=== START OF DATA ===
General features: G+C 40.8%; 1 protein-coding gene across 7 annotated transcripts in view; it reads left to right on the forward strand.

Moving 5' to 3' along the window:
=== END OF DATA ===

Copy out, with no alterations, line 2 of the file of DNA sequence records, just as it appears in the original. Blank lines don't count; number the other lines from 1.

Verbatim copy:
Moving 5' to 3' along the window: